27 March 2013

Forging Relationships With Other Writers


by Kelly DeBie

For as much as writing is a solitary activity, requiring us to dig deep within ourselves and tap our inner resources, I’ve found that in many ways it is also a community.

A strange and beautiful community.

That community is the reason that I’m writing here today, at the urging and recommendation of Molly Field, a fellow writer that I’ve never met in person but seem to have more in common with than most people I’ve ever known in real life.

In the past year, I’ve reached out to other writers more.  Many writers have reached out to me.  The nature of blogging is, at it’s core, social.  Blogging is a platform for me to write, usually daily, and immediately share that writing with the world.

Due to the nature of the medium, it seems almost mandatory that a blogger utilize social networking sites.  It’s through these sites that I’ve established, fostered and grown the relationships that I now hold dear.  Those relationships are with the writers I now consider my kindred spirits.

These connections, the ones that often leave me nodding my head in agreement, are ones that I cherish more than I can say.  We aren’t just writers, we often share similar journeys in life.  We’ve known heartache and turmoil.  We have a depth of character and a level of experience that often seems unique to this tight-knit world.

We understand each other in a way that most people don’t.

I know that I’ve made some connections in this past year that have changed my writing.  Tested my abilities.  Pushed my limits, both in terms of subject matter and personal investment.  These friends have encouraged me to try new things, to take risks, to hold myself accountable when I set goals.  

They understand more than anyone how emotionally draining the act of writing can be, and at the same time realize that the therapeutic value of doing so often surpasses the pain.

They see the inherent value in vulnerability.  In revealing the things that we hold closest.

Often, I find myself running things by them before I’ll hit that *publish* button, partially to affirm that I’m doing this all for the right reasons, partially for the moral support, but most often to confirm that I’m not the only one floating around in the ocean of life with this experience.

When it comes to the actual writing, it’s me and my keyboard pounding it out.

Knowing that there are other people out there, typing away in the confines of their isolated worlds, yet wanting to be understood, is what keeps me going.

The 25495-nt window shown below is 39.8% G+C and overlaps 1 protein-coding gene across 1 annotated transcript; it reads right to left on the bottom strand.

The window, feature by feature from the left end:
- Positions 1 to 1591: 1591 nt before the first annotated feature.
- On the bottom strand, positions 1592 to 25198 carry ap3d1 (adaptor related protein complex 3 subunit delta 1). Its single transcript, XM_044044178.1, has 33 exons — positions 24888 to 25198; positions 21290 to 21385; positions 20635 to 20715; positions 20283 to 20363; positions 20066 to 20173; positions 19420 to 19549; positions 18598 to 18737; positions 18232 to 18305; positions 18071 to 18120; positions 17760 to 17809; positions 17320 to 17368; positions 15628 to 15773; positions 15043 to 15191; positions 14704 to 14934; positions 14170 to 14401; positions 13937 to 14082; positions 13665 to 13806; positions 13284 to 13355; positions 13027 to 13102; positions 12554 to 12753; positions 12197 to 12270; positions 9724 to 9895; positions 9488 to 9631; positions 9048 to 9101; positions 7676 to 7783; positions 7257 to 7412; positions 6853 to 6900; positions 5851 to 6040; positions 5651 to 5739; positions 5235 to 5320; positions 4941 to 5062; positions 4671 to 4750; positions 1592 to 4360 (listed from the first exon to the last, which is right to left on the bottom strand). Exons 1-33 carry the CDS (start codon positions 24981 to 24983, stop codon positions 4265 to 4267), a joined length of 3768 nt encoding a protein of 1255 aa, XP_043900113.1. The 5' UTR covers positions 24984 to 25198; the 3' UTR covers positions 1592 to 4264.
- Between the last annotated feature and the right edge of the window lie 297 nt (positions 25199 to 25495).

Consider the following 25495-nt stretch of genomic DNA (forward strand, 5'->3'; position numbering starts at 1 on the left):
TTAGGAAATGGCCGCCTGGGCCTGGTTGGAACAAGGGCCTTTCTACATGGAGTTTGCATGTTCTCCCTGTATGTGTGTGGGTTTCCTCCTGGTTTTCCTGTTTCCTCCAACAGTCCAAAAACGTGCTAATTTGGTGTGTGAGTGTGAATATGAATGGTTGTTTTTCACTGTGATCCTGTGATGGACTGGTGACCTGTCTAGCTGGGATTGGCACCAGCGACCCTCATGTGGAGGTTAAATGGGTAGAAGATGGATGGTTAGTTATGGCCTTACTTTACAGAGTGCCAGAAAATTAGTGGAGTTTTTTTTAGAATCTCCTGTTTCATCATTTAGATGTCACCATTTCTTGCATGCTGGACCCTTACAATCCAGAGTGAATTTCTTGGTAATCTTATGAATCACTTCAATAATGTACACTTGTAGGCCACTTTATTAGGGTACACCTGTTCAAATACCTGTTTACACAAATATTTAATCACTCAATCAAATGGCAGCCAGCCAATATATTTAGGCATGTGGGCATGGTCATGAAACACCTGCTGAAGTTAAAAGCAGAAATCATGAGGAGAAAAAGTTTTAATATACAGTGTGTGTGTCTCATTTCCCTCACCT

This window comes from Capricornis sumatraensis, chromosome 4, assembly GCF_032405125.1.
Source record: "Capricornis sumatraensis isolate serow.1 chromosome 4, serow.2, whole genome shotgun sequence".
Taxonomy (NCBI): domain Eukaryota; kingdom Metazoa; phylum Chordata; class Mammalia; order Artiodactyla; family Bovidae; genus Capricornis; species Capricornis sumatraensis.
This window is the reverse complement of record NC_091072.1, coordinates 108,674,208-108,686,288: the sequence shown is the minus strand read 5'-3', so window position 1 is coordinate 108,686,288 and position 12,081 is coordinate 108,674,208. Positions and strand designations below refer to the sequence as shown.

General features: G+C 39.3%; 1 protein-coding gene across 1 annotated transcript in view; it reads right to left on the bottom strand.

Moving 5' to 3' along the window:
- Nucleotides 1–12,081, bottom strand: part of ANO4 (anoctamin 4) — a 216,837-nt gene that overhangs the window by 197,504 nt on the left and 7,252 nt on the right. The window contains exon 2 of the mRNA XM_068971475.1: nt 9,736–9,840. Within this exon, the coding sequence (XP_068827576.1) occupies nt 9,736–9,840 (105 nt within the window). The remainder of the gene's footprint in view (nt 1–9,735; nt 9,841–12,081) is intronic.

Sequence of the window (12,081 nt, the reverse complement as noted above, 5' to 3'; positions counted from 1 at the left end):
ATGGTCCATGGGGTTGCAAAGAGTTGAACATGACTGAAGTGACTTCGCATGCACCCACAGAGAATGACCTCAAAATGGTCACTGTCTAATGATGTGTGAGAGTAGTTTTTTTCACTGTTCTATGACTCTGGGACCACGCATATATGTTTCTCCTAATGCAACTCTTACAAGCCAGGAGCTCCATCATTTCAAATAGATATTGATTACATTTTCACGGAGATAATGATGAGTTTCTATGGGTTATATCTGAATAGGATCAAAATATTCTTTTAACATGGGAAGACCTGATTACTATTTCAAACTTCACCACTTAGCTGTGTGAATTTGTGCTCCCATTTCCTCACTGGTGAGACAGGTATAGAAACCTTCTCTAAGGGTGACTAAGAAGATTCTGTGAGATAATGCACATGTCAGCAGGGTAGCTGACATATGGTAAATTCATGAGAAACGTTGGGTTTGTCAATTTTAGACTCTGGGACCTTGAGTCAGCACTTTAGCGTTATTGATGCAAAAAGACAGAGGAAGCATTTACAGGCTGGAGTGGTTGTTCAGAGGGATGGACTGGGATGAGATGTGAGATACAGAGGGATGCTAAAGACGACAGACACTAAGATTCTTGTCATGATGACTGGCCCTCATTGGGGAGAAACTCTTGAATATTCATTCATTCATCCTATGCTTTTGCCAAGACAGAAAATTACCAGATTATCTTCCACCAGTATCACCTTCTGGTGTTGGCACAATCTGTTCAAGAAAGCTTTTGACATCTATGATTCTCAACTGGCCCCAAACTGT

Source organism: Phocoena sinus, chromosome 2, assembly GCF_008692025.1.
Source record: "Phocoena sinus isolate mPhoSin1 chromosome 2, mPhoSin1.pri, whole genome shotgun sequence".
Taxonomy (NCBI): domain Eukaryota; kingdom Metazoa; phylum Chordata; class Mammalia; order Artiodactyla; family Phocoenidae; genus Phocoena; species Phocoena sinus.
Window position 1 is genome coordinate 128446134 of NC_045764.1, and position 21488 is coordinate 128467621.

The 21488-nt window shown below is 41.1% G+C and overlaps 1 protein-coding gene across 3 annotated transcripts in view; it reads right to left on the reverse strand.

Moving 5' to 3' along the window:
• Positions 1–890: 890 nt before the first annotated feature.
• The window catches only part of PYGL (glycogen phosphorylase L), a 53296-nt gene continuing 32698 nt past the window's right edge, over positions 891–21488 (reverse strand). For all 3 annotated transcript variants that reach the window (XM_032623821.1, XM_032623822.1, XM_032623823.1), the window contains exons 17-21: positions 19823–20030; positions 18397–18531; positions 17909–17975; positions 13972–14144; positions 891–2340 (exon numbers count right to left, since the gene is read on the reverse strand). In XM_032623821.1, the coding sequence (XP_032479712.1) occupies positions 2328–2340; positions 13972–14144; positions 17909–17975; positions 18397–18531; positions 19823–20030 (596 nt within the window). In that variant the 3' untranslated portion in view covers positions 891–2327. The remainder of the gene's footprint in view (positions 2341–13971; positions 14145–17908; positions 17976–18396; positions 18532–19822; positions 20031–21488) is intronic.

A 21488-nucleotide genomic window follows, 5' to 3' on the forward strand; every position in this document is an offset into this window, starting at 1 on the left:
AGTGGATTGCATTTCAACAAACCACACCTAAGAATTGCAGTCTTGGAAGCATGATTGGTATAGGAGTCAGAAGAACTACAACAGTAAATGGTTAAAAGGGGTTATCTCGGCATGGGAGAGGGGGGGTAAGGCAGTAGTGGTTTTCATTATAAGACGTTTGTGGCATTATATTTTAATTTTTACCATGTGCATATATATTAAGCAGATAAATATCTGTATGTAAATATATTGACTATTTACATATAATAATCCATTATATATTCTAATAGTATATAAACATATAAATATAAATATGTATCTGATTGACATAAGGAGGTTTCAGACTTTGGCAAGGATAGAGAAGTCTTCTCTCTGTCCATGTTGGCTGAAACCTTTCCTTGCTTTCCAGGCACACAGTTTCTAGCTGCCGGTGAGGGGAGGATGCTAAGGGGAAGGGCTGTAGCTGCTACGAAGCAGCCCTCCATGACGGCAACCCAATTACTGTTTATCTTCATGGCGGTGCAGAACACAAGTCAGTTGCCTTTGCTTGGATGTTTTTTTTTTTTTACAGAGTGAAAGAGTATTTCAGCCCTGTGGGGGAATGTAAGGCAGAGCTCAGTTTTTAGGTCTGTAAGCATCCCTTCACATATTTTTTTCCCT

To my fellow writers, thank you.


  1. I wouldn't be writing here if it wasn't for Twitter, and nearly all of my writing contacts are those I've met online. I don't know many writers in real life but social media means I can bounce ideas off someone in Philadelphia while sharing a story with someone in South Africa. It's brilliant!

    1. I've come to the conclusion that while I like seeing writing groups in person, I assemble a much greater group of talent around me if I can do it online.

      But, I need both.

  2. Molly is awesome. Thank you Molly. I loved this one. Very inspiring.

    1. Molly tries.

      Kelly, you know you're amazing and the way we met is the way we will always know one another in flesh or not. I enjoy your friendship so much and I value your writings. I feel safe with you and as you know, that is big.

    2. Right back at you, my friend.

  3. Kelly is really good at community building. She has a natural talent for it. She is generous with her time and so kind to people. She's been incredibly supportive of me! I think it is hard to grow in a vacuum so a strong community is essential.

    P.S. There isn't a byline on this post.

  4. As I continue to struggle with the necessary evil of working a 40 hour job and the blessing of sharing my time with my wife and son, I absolutely need the community of writers that I'm slowly building online to remind me that I AM a part of this group, even if my production isn't nearly on your levels. These connections are why I can continue to believe in my goals and fight my way through doubt to keep being a writer, so I add my thanks to the list as well.

    1. I have found myself leaning on my connections a lot, especially when the doubt creeps in. Love the online community!

  5. Kel, you are a gift and you give yourself to the world, all 7 billion of us.

  6. True say, Kelly, true say. For the isolated and introverted nature of our work, we're still human and need some degree of connection with each other. It's a safe space for us to have groups or a group of men and women who *get it*. Thanks for posting this!

    1. We very much need each other! :) Thank you!

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